Homeschooling in Romania: Everything You Need to Know

We homeschooled our son in Romania until 2023 and today I want to share all the details and things you must be aware of when it comes to homeschooling here.

I’m only talking about how to homeschool in Romania, whether or not is homeschooling legal here and other bits of advice, not getting into the potentially endless debate regarding homeschooling vs a traditional school system.

This article will hopefully help those interested following a similar route and homeschool their children in Romania, know everything there is to know about this – from somebody who did this for a few years.

Why Choose Homeschooling in Romania?

Homeschooling in Romania
Our son enjoying his first day of homeschooling.

This was a route that we always considered taking, ever since our son was born. The main reason behind this is that we like to travel and a worldschooling route seemed very attractive.

But we always ended up concluding that the traditional system, despite its flaws, is the better option for our son due to two main reasons:

  • having skilled staff to teach him the things he should know (as we’re not teachers ourselves)
  • being able to socialize with more children close to his age (since our friends don’t have kids)

While traveling the world and studying at the same time sounded idyllic, we still didn’t really know how it would affect him, especially since, at that time, he only spoke Romanian so making friends, we thought, would’ve been more difficult.

So initially, we decided to follow the traditional school system, mainly for the socialization aspect.

But the truth is that from an educational standpoint, we were never fans of the traditional system – one that we consider outdated.

Actually, a study revealed that 42% of kids up to the age of 15 are functionally illiterate in Romania, even though they went or are going to school.

School bully

Growing in Romania, we know that the system needs to be revamped, the teachers need to be better instructed and, overall, everything has to be changed in order to make school something that actually matters and makes a difference.

But at the same time, we always feared that us as parents won’t be able to offer as much as a teacher (even a bad one) would.

Plus, the most important part so early in life: socializing with other kids would’ve been even more difficult, as none of our friends have children of the same age as our son.

But, after less than one year of going to a traditional school, our son was hating it.

It was so frustrating and bad for him that, once he got home from school (a short schedule, from 8 AM – 12 PM), he started all sorts of tantrum fits and crying and letting go of all that frustration that piled up during the day. It was heartbreaking.

He hated it because the toilets were dirty and couldn’t be locked, so there were always other students barging in (he actually developed a phobia of going to school / public toilets – which is really bad and sad for such a young kid), he didn’t like most of his colleagues because they had different interests, he was getting extremely bored at school (since they were doing stuff that he already knew) and, unfortunately, he wasn’t a big fan of his teacher either.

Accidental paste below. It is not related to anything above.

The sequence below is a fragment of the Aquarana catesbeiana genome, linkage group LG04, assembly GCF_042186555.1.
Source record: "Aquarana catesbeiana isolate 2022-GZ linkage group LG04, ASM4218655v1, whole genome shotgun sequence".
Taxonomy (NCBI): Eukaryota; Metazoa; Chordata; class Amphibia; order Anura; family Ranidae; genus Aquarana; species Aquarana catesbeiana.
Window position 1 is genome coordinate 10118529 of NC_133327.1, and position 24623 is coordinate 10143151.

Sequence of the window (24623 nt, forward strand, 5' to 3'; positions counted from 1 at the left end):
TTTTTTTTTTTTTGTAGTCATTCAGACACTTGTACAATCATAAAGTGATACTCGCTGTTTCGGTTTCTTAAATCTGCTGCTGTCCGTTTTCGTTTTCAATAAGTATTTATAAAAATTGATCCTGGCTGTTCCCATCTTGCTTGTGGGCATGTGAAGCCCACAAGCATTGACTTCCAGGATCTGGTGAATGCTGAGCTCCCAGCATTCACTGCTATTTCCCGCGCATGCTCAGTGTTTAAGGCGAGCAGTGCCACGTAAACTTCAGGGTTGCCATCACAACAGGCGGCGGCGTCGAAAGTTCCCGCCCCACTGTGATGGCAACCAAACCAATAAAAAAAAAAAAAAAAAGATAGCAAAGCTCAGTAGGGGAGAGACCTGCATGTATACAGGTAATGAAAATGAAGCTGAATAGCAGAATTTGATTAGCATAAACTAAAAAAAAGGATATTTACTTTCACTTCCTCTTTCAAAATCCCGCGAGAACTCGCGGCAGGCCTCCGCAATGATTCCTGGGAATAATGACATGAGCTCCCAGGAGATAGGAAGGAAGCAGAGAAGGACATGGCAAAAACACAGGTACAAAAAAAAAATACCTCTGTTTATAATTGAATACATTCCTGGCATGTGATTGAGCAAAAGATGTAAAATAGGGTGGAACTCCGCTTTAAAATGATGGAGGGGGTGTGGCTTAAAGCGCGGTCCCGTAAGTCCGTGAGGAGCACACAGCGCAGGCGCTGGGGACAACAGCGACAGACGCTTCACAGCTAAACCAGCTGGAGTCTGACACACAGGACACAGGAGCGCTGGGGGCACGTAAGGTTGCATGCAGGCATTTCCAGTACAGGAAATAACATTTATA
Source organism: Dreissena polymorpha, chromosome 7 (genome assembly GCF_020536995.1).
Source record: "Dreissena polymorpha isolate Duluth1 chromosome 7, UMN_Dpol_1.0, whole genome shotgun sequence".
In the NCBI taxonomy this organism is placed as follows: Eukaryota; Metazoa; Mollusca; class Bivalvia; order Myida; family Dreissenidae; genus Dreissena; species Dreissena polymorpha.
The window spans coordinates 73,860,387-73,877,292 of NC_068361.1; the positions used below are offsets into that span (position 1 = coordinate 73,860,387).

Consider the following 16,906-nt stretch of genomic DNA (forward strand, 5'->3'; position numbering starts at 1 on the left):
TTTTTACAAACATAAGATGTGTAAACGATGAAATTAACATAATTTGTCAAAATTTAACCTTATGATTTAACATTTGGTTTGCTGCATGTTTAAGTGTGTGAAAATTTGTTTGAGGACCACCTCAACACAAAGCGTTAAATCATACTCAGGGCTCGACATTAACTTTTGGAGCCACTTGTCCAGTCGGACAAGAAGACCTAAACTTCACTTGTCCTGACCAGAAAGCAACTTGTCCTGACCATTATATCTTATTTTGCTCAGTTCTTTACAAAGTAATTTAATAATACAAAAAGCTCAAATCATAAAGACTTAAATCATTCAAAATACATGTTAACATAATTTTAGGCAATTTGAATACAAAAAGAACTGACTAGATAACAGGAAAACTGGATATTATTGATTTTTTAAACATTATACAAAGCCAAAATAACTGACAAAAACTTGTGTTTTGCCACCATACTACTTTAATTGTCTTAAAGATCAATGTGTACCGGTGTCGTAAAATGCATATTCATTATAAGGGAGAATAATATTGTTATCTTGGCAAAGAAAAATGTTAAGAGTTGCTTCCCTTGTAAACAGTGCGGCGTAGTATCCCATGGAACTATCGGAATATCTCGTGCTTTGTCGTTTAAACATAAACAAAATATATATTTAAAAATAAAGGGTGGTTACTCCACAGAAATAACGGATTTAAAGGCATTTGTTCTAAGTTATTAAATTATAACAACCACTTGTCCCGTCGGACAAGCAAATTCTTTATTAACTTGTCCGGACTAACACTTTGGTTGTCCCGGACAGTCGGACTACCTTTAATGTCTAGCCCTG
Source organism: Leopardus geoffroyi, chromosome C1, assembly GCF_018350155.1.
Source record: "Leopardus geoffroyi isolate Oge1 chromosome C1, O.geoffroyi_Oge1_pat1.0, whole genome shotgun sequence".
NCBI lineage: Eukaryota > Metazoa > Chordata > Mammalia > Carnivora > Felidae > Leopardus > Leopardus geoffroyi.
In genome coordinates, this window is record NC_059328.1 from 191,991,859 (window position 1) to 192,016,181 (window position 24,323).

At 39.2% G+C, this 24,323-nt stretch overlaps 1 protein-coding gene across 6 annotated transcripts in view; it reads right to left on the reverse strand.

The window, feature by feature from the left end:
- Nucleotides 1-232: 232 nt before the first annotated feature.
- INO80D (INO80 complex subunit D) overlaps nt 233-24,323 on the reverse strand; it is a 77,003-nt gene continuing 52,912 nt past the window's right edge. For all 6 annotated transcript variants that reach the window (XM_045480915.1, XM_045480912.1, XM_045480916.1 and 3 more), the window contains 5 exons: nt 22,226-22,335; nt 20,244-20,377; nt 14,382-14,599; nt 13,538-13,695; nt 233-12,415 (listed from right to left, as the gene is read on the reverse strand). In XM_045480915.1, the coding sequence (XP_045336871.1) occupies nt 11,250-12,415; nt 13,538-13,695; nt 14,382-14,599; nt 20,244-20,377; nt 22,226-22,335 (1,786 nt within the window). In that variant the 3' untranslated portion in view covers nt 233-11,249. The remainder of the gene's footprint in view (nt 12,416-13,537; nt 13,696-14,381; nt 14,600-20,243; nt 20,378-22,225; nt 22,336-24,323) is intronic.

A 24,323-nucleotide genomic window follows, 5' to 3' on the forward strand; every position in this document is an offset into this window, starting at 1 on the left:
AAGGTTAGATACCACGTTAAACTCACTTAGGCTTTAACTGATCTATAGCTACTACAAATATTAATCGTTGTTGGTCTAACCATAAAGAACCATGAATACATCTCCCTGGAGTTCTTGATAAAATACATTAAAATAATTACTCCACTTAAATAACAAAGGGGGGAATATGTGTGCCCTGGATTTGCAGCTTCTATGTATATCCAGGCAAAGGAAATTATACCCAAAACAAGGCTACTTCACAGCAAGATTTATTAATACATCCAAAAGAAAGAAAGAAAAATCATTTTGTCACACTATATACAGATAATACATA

We were surprised when, one day, he told us that his favorite teacher at school is the Religion teacher (who was actually a priest).

While we’re not atheists, we’re definitely not religious and were surprised to hear that from him.

Either way, he was a big fan of this class, mainly because of the teacher. He was kind and never yelled.

His regular teacher? Well, she got mad at all times – once so bad that she smashed a ruler on her desk and broke it.

The English teacher? She never did anything with them (she would have them draw things to leave her alone).

The Sports teacher? He was too stern (our son is far from being the sportsy guy, to my disappointment).

bad school experience

Welcome to the Romanian school system! It ranges from awesome to terrible. Make sure to read Stuart’s Romanian school experiences for some nice stories on the topic!

And the last drop came from the pandemic. It was in early 2020 when our was starting school. Most of the parents of the kids in his class believed that “we all have to get it one day” and it’s up for “God to decide who lives and who doesn’t”. Well, no, thank you!

With all these things in mind, we decided to choose homeschooling for at least one year.

We decided that, at the worst, he will “lose” one year of school and will have to do it again.

Which didn’t happen, as we actually continued the homeschooling program for another year, before deciding to enroll him again in a more traditional system.

But we still decided to choose a private school and moved all the way to the other side of the country, in Constanta for that. And we’re all extremely happy with how that went, but that’s another story…

But all in all, our choice to homeschool in Romania seems to have been the best one. We would’ve continued it if we thought we’re capable of teaching him everything his teachers would – but realized that is not possible based on our skills.

However, both for him and us, the entire homeschooling experience was nice, he wasn’t behind fellow students and, when back into the traditional system, he managed to adapt really well.

Is Homeschooling Legal in Romania?

is homeschooling illegal in Romania

Like it is the case of many other countries, Homeschooling is in a grey area in Romania.

While homeschooling is not illegal in Romania, it’s not legalized either. It’s simply not mentioned by the laws, meaning that, in other words you can’t legally choose “homeschooling” as the way to educate your children.